Panel: IT can close state budget gaps

SCOTTSDALE, Ariz. ? State IT budgets will not escape belt tightening unless technology officials show how information technology can improve operations and save money.

Members of a panel on state IT budgets said Monday at the National Association of State Chief Information Officers Annual Conference that state governments are reeling from decreased tax revenues and high expenditures for Medicaid, homeland security, education and government employee salaries.

"[States] are getting hit hard from both sides," said Randy Bauer, state budget director with Iowa's Department of Management. This is happening because states have, for the most part, exhausted their financial reserves, the so-called rainy-day funds, he said.

Some states also are finding it hard to make additional expenditures because 2003 revenues have been extremely weak, Bauer said. More than one-third of the states are in dire budget circumstances, he said.

While state IT departments have been spared deep budget cuts so far, this may change soon, said William O'Leary, senior director for health and human services for Redmond, Wash.-based Microsoft Corp.'s Public Sector, State and Local Government.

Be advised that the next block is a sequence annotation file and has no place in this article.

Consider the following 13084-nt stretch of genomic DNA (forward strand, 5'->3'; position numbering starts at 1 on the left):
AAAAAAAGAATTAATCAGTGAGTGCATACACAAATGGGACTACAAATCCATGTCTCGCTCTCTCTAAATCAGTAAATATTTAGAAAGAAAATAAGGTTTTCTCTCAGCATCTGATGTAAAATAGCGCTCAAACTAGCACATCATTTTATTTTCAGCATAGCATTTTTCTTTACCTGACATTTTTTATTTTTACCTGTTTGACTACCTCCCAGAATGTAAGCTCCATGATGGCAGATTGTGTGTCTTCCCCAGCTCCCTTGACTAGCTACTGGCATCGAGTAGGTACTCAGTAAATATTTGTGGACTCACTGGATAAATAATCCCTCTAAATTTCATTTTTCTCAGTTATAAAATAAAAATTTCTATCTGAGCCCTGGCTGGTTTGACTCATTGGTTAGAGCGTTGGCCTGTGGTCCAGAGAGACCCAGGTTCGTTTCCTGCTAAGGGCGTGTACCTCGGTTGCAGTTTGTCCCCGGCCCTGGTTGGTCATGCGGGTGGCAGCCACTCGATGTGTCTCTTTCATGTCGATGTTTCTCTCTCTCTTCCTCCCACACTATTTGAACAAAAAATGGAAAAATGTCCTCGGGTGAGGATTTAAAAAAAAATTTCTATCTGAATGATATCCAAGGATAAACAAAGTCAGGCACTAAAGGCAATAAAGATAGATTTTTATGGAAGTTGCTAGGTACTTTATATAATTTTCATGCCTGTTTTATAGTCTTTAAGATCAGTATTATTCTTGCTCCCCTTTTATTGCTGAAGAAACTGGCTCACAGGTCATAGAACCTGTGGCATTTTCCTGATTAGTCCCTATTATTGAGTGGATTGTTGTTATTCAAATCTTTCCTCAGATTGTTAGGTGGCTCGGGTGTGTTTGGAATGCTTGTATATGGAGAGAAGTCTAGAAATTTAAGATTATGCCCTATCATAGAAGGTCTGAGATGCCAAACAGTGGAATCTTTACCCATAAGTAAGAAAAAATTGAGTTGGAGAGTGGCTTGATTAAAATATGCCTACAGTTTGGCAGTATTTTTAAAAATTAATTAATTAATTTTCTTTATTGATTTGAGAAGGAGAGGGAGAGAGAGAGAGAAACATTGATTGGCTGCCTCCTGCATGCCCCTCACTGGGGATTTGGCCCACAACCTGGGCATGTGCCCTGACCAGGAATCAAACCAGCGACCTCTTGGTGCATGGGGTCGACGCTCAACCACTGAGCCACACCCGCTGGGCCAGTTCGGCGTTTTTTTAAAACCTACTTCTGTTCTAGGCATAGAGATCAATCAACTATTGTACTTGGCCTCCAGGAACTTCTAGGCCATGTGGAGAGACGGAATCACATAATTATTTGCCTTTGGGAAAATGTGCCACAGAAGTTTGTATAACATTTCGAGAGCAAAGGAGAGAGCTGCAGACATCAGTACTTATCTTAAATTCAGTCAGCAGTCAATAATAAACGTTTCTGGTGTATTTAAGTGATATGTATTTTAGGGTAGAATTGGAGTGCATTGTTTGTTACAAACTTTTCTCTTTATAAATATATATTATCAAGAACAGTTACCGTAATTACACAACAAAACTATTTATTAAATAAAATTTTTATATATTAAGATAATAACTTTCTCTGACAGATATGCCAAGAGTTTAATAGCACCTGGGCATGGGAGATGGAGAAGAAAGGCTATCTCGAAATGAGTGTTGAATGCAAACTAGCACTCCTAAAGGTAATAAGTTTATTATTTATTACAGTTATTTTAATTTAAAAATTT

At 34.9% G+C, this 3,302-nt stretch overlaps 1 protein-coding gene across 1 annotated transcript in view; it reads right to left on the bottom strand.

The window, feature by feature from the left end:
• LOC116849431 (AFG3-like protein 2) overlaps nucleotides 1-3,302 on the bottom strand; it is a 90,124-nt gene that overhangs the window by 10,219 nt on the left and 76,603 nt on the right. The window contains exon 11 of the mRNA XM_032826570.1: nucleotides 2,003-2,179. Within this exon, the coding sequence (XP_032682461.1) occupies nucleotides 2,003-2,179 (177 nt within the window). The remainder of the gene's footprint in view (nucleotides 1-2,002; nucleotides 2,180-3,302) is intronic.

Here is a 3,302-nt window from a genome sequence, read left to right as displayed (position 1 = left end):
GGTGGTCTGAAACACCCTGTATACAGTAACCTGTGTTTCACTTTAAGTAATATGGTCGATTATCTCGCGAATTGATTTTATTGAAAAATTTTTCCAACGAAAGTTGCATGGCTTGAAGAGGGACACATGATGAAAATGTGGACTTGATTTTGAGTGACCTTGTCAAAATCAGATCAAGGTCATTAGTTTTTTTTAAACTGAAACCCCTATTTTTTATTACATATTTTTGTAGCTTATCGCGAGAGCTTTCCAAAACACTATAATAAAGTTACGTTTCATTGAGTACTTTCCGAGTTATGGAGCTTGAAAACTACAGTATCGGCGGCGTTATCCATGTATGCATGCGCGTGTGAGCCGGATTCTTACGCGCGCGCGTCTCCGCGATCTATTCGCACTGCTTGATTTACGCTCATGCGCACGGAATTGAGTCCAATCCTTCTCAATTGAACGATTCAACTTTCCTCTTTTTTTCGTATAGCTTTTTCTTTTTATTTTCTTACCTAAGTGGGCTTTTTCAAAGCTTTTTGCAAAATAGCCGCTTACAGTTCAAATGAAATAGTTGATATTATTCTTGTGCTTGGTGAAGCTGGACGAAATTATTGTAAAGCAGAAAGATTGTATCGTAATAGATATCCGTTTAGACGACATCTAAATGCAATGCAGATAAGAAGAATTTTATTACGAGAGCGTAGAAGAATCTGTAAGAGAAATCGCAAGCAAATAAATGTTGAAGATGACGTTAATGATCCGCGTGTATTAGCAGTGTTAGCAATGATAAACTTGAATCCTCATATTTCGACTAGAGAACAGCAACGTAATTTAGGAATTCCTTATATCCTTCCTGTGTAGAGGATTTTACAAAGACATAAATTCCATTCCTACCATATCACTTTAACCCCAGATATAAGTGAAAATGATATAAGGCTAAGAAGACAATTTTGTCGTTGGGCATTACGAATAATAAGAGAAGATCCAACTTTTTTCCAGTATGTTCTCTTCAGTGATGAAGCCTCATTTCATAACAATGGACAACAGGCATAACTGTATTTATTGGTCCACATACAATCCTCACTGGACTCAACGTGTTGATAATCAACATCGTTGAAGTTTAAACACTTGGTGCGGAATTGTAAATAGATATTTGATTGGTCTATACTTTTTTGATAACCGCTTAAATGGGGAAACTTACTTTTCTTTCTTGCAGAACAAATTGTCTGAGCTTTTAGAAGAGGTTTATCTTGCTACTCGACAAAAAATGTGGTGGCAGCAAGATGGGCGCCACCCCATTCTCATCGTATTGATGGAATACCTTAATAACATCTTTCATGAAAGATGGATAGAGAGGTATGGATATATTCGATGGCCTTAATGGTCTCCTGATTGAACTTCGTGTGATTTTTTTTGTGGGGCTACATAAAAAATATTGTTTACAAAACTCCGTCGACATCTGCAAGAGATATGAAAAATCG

"IT is not the low hanging fruit in a budget crisis, but a year later [is another matter]," he said."

O'Leary recommended that states take the following steps to maximize their IT dollars:

  • Provide key decision makers with information they need to make decisions.


  • Leverage revenue streams to support IT infrastructure.


  • Leverage IT to maximize revenue and streamline government administration and operations.


  • Despite the inability of some state governments to begin new IT initiatives, the technology industry should expect homeland-security spending to remain strong at all levels of government, Bauer said.

    Those dollars will be used to prevent possible terrorist attacks and to improve cybersecurity to protect the economy against the growing wave of computer viruses and worms, he said.

    "Security is the buzzword in Washington," Bauer said.

    About the Author

    William Welsh is a freelance writer covering IT and defense technology.

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